We’re just swimming in “what if a Republican did it?” material tonight, aren’t we?
I’m sure there’s a good explanation. Like, say, that he knew he’d be grilled about this stuff, especially his advocacy for Padilla, if Republicans had the briefs in hand, so he decided to “forget” to mention them. Am I warm?
“It has come to our attention that some but not all briefs submitted to the Supreme Court by or on behalf of Attorney General Holder as counselor amicus were supplied to the Committee in the course of his confirmation process last year. We regret the omission,” Assistant Attorney General Ronald Weich wrote to Senate Judiciary Committee Chairman Patrick Leahy…
The Padilla brief endorsed by Holder stated, among other things, that using the ordinary judicial system to deal with a citizen seized as an enemy combatant “might impede the investigation of a terrorist offense in some circumstances. It is conceivable that, in some hypothetical situation … the government might be unable to detain a dangerous terrorist or to interrogate him or her effectively. But this is an inherent consequence of the limitation of Executive power.”
[Bill] Burck, former deputy White House counsel, and [Dana] Perino, former Bush White House press secretary, said [in NRO] that acknowledgment in the brief contradicted Holder’s public statements justifying the FBI’s reading of Miranda rights to Umar Farouk Abdulmutallab, the alleged underwear bomber.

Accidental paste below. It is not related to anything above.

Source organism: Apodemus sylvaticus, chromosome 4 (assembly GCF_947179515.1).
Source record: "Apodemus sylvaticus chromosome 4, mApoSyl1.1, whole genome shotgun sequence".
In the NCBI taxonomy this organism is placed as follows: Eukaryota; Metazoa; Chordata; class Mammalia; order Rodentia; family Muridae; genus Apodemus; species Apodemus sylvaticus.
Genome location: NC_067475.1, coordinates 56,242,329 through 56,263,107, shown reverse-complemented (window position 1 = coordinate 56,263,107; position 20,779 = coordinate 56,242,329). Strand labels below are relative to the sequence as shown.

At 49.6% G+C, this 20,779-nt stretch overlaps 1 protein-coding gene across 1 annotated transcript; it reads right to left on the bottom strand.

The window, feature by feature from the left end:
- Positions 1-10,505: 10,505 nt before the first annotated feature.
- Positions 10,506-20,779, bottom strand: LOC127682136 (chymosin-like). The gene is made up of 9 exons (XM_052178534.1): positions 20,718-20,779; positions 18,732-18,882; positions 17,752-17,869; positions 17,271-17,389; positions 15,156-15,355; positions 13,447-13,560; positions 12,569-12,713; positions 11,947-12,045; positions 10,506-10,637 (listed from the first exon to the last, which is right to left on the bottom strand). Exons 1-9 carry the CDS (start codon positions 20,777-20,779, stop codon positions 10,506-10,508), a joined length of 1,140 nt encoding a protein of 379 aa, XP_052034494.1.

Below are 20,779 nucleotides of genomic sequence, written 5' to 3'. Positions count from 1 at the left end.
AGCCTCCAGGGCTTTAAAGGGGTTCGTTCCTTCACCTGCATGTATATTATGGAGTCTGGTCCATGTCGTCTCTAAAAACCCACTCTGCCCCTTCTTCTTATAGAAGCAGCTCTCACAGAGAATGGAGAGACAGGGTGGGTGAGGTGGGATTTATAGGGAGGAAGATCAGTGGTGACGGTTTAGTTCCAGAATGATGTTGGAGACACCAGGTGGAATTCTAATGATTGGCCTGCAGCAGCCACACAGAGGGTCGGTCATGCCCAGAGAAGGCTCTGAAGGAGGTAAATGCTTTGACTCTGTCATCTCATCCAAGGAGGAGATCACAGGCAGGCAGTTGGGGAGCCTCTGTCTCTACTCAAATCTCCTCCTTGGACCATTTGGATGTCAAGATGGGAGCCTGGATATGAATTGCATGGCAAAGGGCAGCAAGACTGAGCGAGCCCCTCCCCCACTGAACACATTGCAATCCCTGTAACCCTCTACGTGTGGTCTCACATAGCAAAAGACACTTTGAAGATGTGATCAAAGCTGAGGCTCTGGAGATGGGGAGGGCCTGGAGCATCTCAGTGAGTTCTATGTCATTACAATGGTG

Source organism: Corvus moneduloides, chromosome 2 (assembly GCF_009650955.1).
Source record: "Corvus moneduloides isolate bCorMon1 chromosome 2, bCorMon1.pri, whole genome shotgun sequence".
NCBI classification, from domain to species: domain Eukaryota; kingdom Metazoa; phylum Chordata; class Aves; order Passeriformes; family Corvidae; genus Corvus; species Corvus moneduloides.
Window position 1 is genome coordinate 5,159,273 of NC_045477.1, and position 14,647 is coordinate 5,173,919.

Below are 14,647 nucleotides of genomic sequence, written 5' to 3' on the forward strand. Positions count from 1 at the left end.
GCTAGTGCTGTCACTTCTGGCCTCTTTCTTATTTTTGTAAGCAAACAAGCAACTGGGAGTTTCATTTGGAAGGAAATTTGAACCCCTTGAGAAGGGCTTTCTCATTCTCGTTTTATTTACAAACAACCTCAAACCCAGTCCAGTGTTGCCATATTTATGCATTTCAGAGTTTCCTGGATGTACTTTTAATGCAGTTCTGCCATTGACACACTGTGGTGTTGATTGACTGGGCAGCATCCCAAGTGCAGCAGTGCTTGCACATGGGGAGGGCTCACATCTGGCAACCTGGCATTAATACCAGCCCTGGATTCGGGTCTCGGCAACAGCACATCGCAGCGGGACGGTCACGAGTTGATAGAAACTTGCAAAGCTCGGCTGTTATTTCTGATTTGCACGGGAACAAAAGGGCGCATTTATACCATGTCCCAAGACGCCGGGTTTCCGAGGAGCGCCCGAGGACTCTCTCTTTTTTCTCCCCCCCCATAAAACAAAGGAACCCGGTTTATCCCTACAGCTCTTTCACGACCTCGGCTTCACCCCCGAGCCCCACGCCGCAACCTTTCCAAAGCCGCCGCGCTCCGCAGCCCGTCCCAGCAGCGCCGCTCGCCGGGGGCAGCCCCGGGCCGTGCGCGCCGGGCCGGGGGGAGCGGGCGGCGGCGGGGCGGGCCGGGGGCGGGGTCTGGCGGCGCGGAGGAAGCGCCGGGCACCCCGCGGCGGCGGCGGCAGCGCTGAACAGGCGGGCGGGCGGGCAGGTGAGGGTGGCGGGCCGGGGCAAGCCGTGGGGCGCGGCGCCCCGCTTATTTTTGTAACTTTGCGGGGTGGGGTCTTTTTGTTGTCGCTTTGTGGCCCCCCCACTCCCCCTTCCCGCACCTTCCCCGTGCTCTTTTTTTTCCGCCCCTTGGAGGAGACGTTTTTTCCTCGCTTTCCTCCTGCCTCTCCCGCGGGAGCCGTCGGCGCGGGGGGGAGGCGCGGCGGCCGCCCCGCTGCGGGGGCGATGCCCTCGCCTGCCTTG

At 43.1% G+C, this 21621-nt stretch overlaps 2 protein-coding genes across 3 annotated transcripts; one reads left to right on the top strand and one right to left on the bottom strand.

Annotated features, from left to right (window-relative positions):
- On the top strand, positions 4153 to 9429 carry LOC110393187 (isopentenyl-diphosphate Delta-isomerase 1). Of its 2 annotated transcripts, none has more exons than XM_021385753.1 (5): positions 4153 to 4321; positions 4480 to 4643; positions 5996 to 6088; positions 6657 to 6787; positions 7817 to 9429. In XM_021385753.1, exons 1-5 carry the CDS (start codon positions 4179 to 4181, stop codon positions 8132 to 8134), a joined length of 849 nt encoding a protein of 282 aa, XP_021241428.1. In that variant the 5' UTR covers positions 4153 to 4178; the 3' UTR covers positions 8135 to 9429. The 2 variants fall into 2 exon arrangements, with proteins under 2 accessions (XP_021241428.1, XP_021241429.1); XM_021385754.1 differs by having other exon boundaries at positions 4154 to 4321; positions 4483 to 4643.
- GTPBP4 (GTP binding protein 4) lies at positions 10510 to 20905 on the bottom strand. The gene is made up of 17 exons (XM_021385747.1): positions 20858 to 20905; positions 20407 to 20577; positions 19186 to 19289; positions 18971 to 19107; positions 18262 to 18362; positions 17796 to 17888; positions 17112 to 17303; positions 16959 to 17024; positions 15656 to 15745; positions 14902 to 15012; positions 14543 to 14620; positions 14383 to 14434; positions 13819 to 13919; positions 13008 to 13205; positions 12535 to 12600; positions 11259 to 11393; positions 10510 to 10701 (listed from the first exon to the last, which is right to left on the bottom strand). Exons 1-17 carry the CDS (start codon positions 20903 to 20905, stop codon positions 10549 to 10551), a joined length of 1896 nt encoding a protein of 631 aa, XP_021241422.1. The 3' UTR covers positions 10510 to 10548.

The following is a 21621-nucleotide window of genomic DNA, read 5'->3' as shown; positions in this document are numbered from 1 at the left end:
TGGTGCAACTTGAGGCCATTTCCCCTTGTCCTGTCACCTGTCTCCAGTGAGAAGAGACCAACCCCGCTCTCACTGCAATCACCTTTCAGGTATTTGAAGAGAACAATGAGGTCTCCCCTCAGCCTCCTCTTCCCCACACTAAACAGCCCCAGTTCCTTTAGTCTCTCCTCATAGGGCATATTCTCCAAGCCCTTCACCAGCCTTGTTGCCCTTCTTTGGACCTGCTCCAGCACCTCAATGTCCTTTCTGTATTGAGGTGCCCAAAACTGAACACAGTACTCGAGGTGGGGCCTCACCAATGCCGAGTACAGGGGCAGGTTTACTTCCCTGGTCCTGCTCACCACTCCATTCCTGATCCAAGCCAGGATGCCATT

Yesterday, a Justice Department spokesman said that the briefs were ‘unfortunately and inadvertently’ left out of his submission to the committee. Really? Are we expected to believe that then-nominee Holder, with only a handful of Supreme Court briefs to his name, forgot about his role in one of this country’s most publicized terrorism cases? Or that he was not reminded about it when he later received our letter about recusals? That strains credulity…
“Holder’s Padilla brief clearly shows an appreciation that charging a terrorist in civilian court carries risks, most notably the risk of ineffective interrogation. But he withheld those views from the committee prior to confirmation, then tried to convince us, as the Attorney General, that there really is no risk at all.
Kyl ends by saying he’s keen to learn in Holder’s next appearance before the committee why he supports civilian trials now but was wary then. Let me spare him the suspense: At the time, Holder didn’t have to answer to any nutroots constituency screeching at him about using “Bush tactics” or whatever. Which, very ironically, means that the flip-flop on KSM’s trial that’s so irritated the left may in fact mean that Holder’s true, privately held view of how best to handle him has now prevailed.
But I digress. I’m tempted to ask why we even bother having confirmation hearings if key material isn’t being disclosed (where were the Republican researchers at the time, incidentally?), but if there’s any lesson to take from the past week, it’s that Democrats don’t sweat the procedural small stuff when trying to push something or someone through Congress. So let me ask this instead: Is there any cabinet member who’s been a more total liability to Obama than Holder? Between this, the KSM debacle, and the Abdulmutallab headache, he’s batting close to 1.000. What’s it going to take for The One to shift gears?